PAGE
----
Boeing 727 Crash Experiment - Atlas Obscura

Boeing 727 Crash Experiment

Mexicali, Mexico

This mangled and twisted wreckage left by the side of a Mexican road was no accident, but a planned crash in the name of science and safety. 


At around 10 a.m. on the morning of April 27, 2012, silence in the vast and empty Laguna Salada desert was shattered as a Boeing 727 slammed into the ground. The impact tore the cockpit apart and debris flew across the sandy landscape. Then, just as quick as it started, the eerie silence of the desert descended on the wreckage. A few miles away, observing the crash, a team of scientists erupted with applause. They had successfully pulled off their experiment. 

These scientists were a team of airplane crash investigators. In the same way that cars are deliberately crashed into walls to test their safety features, this team planned to crash a plane to test airline safety and possibly improve upon aircraft safety standards. The crash was also filmed for the Discovery Channel show Curiosity.

A plane was chosen and a crash site selected, and in April 2012 the team put their test into effect. The morning of the test, the plane, (nicknamed “Big Flo”) took off for her final flight, the last words from air traffic control to the plane being an innocent, but ominiously final: “Bye-bye.”

Over the course of the flight, the small team onboard turned on all the data-collecting equipment before, one by one, bailing out of the plane and parachuting to the ground. The final person to leave the plane jumped out with only three minutes until Big Flo was set to hit the ground.

Now under the remote control of a chase plane, Big Flo was carefully flown to the ground, before finally smashing down into the Mexican desert at 140 miles per hour. The crash was filmed from cameras around the desert, including some on the plane itself, the footage is nothing short of incredible, yet terrifying to watch.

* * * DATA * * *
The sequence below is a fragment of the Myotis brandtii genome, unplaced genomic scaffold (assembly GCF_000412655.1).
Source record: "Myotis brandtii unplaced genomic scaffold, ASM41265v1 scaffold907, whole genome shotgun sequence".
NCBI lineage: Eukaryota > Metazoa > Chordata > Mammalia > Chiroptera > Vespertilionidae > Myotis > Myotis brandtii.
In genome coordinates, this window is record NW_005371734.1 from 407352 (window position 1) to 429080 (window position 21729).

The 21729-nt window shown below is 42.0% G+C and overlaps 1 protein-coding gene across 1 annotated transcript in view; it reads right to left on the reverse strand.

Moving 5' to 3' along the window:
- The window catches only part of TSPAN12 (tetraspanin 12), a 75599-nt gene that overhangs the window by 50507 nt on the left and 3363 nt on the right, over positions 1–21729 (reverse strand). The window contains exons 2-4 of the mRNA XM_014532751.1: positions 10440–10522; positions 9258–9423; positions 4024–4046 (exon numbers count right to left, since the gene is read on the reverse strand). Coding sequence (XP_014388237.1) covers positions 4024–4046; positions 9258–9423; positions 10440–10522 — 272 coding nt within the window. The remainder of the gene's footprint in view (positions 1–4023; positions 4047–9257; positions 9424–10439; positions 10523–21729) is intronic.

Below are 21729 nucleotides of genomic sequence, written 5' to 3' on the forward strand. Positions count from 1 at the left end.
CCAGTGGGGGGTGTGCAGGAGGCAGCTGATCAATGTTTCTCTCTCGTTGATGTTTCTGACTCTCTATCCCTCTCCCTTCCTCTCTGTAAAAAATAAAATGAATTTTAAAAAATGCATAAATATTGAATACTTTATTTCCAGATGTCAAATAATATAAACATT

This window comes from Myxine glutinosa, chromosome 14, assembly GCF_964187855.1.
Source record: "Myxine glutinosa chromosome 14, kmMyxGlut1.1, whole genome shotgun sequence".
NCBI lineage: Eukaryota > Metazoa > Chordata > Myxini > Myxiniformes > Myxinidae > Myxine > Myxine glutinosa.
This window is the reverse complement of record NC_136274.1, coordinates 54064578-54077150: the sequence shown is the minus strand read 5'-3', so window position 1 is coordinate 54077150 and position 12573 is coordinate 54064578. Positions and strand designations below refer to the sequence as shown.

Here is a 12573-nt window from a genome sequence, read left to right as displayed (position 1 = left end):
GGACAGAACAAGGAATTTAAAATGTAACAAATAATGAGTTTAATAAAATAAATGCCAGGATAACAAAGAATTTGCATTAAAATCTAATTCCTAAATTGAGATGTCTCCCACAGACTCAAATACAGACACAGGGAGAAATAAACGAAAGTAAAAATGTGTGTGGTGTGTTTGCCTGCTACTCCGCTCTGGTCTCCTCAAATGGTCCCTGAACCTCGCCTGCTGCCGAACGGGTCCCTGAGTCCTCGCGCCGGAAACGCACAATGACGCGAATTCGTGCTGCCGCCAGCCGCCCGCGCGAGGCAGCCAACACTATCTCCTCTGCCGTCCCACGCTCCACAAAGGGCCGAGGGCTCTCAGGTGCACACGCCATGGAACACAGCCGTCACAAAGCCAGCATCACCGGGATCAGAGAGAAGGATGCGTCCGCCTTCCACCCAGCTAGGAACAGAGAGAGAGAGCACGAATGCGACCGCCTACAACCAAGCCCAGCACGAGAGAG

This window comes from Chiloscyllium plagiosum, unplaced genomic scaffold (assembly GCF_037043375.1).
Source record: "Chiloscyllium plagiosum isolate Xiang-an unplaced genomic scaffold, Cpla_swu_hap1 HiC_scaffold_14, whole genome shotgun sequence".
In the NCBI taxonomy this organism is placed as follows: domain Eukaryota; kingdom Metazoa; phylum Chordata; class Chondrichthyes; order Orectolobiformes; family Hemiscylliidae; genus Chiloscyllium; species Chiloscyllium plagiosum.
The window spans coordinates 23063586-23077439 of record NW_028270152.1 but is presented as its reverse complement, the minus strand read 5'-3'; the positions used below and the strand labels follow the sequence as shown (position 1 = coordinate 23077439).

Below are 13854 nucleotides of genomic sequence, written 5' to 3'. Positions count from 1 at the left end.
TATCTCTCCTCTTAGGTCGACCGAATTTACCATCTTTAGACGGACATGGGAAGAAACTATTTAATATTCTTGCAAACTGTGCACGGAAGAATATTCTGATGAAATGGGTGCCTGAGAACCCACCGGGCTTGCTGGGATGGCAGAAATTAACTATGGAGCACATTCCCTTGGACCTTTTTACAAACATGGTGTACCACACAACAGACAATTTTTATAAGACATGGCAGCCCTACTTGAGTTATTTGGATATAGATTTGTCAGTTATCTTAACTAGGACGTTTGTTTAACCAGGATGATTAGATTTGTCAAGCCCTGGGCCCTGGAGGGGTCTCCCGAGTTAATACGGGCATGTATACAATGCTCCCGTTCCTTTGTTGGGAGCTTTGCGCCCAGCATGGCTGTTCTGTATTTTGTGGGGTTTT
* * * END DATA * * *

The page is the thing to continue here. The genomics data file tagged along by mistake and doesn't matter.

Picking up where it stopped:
Although the footage is a scary sight, the data revealed the plane itself absorbed a lot of the impact. Although the cockpit had broken away, the landing gears had sheared off and the bottom of the plane had been pushed up, all of this was within the design of the plane to maximize protection of the passengers.

The data also suggested that most passengers, had there been any onboard, would have survived the impact and some at the back of the plane would even have been able to walk away from the crash unharmed (albeit shaken).

With the test executed successfully and the data recovered, the clean-up operation began. Within a few days, any trace of the crash was wiped from the desert landscape. The plane wreckage was then moved from the desert to a small spot by the side of Federal Highway 5, just south of the city of Mexicali, Mexico. To this day, the plane remains, a mangled mess of no significance. Although most people passing by wouldn’t know it, the twisted plane wreckage collecting dust played a significant part in aviation science.

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